In both groups the results of the RT data were not mirrored in the error data. But the error percentages were again very low, which makes it difficult to interpret them in a meaningful way. A limitation of this experiment is that the experiment program did not record the valence ratings of the fight and flee responses. Therefore, we could not examine whether a semantic matching mechanism might provide an alternative explanation for the results in the equal-expectancy group.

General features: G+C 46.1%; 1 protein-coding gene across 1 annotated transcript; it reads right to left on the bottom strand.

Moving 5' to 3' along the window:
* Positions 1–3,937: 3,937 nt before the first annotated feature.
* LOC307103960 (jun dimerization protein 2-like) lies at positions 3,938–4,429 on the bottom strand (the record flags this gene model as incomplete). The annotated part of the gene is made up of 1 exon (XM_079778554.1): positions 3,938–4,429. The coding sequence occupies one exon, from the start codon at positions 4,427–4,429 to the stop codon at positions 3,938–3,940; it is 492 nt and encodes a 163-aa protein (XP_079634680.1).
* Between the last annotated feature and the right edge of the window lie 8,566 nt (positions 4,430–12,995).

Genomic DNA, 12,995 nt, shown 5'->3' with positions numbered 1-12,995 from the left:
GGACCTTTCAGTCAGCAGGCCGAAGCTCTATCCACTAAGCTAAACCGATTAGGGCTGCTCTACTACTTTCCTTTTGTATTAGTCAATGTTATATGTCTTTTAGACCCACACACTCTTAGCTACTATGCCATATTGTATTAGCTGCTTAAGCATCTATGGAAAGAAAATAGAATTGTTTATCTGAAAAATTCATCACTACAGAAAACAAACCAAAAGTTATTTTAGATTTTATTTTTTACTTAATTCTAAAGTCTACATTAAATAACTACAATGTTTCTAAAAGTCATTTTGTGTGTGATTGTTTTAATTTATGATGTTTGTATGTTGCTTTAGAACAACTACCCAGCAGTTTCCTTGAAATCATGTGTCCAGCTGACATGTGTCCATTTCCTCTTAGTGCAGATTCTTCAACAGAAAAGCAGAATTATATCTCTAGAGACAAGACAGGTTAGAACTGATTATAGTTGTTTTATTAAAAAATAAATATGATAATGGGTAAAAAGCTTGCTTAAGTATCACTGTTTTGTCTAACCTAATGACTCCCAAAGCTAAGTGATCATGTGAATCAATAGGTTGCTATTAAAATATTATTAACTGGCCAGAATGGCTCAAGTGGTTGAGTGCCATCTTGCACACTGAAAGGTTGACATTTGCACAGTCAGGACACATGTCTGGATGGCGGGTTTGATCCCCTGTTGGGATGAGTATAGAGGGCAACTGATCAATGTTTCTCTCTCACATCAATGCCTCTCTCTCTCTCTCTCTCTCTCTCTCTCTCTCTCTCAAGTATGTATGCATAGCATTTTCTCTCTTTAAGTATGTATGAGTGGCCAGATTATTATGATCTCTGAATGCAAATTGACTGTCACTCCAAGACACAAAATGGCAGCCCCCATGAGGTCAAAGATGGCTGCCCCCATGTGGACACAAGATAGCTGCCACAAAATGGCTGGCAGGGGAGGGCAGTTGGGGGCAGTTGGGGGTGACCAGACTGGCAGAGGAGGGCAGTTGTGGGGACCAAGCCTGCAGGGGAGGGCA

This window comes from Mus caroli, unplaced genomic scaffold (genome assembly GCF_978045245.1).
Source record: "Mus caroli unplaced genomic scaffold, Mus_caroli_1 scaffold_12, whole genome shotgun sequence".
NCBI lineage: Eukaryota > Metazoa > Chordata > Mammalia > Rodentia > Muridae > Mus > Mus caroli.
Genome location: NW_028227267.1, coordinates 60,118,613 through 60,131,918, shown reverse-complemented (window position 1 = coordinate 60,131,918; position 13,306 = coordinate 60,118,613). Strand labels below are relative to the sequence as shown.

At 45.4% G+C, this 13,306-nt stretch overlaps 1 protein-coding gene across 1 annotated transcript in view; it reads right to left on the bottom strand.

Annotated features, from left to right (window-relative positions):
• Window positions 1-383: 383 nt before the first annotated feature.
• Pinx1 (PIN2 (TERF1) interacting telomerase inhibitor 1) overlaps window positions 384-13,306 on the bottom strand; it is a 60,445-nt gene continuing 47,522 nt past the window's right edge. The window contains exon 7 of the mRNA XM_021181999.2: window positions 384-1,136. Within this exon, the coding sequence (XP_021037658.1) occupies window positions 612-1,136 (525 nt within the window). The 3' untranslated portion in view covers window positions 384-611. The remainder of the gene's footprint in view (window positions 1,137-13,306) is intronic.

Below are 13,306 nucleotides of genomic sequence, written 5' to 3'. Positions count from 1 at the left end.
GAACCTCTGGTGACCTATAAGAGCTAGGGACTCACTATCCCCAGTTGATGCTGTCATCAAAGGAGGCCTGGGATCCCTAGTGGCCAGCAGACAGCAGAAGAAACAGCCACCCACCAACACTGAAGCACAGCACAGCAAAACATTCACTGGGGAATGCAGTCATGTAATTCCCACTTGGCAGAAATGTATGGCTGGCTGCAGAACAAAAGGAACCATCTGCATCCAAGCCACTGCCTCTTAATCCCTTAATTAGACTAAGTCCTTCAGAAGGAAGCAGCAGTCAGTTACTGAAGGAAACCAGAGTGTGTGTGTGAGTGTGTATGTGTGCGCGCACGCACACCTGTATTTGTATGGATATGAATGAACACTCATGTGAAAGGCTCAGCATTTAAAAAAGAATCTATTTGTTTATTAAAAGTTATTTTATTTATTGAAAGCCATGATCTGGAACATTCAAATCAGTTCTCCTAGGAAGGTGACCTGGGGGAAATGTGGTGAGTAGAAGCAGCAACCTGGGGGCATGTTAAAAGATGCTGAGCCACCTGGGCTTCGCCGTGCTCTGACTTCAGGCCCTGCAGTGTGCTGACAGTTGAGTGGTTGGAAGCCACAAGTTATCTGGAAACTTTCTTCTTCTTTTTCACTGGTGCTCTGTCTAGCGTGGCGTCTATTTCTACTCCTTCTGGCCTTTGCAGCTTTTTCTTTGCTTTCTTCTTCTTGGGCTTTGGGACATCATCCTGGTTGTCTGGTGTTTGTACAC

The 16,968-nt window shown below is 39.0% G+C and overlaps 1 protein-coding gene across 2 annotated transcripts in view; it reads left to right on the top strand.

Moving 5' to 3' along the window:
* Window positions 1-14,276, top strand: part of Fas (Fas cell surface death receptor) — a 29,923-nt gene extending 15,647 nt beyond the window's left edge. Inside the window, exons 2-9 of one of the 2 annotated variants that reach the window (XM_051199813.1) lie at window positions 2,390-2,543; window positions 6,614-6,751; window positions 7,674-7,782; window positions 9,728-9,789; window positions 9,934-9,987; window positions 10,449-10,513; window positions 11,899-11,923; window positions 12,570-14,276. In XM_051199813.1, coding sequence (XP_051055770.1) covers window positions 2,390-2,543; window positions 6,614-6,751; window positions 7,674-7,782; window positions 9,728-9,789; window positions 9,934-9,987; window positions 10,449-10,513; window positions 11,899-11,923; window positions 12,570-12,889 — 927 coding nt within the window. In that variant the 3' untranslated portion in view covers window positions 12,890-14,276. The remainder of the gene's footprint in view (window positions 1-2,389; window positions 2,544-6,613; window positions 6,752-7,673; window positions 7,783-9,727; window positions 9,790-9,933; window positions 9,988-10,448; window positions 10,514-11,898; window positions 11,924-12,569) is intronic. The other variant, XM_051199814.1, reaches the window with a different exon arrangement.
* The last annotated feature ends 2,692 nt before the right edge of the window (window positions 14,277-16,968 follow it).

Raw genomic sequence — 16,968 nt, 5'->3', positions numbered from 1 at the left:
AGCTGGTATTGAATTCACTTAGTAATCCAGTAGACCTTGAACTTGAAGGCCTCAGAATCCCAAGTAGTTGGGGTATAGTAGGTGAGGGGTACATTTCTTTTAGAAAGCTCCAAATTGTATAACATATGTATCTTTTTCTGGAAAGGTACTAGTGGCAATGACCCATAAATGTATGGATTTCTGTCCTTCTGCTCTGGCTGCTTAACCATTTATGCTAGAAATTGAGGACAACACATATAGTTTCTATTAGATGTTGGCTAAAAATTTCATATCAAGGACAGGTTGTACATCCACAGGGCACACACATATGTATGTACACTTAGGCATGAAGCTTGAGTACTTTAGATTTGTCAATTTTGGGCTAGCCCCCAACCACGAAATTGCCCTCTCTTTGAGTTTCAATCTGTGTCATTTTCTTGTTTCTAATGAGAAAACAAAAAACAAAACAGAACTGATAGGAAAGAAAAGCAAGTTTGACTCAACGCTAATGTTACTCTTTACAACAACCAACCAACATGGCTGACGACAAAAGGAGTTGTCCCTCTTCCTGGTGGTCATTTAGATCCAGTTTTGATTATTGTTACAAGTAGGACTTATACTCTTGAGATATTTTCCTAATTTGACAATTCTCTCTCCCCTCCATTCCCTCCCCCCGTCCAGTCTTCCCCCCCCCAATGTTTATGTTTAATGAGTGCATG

The aim of this research was to test the prediction of the parallel-competitive model that goal-directed processes and stimulus-driven processes operate in parallel and that when they compete, goal-directed processes defeat the stimulus-driven ones and determine the action tendency that is generated. In the first two experiments, we tried to establish the operation of a stimulus-driven process. In Experiment 1, we tested the stimulus-driven process proposed by appraisal theories in which an easy/difficult to control goal-incongruent stimulus leads to a tendency to fight/flee. The results of this experiment, however, did not provide support for such a process. Instead, the results suggested the operation of another stimulus-driven process in which the negativity of a stimulus elicits a tendency to fight. In Experiment 2, we found support for this process. Taken together, the first two experiments provide support for the existence of a stimulus-driven process in which negative valence elicits a tendency to fight.